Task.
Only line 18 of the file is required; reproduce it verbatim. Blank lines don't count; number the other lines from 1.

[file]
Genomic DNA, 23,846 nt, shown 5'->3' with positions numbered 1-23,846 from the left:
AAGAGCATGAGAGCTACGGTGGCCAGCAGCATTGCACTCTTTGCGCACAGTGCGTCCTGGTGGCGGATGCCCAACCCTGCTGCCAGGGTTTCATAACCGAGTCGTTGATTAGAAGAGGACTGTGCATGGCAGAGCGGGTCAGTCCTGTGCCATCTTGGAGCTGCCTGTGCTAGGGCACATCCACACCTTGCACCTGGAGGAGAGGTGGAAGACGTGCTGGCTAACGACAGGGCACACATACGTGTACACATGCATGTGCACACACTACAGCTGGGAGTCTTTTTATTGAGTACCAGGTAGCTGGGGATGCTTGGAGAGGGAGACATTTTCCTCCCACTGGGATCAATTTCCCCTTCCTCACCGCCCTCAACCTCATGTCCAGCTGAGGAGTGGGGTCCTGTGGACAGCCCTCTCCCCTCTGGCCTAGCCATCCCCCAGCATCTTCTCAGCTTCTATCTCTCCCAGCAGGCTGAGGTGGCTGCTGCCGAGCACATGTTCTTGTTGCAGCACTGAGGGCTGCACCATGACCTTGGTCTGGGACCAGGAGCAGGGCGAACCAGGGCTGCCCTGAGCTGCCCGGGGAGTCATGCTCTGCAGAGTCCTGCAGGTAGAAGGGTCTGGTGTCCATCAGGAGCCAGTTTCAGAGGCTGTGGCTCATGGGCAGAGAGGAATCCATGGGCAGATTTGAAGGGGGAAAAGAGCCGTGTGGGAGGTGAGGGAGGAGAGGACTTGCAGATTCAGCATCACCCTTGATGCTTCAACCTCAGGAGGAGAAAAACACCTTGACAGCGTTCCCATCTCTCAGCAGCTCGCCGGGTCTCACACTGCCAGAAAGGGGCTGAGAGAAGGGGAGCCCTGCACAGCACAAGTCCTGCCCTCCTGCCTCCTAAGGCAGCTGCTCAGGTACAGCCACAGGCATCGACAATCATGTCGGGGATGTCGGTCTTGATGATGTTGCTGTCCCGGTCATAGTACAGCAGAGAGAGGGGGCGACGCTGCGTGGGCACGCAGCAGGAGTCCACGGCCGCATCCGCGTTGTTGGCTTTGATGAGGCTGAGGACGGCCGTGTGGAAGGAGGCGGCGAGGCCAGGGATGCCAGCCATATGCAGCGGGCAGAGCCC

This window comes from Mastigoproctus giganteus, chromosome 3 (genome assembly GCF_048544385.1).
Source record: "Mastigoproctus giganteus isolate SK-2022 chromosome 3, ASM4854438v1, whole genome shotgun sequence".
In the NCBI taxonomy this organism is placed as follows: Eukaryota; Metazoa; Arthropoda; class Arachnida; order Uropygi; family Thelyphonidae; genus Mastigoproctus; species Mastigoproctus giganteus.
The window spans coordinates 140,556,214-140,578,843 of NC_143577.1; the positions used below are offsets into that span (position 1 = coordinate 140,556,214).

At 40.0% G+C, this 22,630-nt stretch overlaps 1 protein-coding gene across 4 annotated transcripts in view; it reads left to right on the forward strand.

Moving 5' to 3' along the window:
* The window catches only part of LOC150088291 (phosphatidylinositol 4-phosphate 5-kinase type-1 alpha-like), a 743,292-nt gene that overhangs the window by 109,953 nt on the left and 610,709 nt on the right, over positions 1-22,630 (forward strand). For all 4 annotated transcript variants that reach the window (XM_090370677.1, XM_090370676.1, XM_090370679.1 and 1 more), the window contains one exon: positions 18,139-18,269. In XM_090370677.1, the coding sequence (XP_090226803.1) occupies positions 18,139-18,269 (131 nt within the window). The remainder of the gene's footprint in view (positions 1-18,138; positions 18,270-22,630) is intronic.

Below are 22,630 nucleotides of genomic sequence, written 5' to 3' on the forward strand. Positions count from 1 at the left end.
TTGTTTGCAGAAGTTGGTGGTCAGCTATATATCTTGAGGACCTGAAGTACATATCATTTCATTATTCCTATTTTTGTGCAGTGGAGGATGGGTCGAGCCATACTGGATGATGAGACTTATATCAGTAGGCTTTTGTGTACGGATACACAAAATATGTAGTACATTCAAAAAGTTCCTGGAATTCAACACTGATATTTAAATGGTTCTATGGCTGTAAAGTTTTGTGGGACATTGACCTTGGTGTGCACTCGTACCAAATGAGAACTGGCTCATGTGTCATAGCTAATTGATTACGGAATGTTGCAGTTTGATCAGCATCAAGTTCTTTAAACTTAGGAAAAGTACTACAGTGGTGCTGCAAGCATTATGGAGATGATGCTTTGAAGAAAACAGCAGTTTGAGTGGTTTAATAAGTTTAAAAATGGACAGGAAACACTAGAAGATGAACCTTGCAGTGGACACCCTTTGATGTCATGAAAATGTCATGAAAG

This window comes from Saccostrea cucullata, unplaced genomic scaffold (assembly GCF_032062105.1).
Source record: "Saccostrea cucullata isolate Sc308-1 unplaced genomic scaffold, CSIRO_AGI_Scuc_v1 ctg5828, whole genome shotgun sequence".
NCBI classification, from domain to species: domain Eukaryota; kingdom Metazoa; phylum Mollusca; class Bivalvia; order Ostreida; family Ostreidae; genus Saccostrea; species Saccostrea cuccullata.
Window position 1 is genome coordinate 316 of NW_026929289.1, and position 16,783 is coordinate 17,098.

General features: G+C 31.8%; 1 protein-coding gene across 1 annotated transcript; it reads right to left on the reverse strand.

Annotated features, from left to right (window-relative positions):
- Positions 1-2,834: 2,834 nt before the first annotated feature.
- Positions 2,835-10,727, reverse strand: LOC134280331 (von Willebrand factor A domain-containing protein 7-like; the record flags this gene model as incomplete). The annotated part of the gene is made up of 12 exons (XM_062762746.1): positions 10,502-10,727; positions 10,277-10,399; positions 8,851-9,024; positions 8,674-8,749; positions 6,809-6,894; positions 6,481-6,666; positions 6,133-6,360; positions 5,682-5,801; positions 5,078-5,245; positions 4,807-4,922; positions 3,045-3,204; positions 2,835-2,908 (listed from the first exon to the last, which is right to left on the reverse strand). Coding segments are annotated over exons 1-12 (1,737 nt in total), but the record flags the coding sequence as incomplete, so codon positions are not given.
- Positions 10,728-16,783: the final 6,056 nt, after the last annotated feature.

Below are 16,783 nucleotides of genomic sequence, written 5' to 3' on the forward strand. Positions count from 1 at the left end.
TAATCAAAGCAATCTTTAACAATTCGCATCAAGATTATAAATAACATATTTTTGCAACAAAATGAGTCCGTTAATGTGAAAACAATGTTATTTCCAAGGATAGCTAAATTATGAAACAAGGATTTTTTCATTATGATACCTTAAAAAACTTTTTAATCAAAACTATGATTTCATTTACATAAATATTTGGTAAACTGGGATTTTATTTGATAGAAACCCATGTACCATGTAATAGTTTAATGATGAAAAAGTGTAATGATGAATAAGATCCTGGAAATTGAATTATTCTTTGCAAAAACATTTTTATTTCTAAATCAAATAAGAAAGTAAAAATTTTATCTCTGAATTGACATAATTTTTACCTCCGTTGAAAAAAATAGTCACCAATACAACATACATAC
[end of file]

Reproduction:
- Positions 1-2,834: 2,834 nt before the first annotated feature.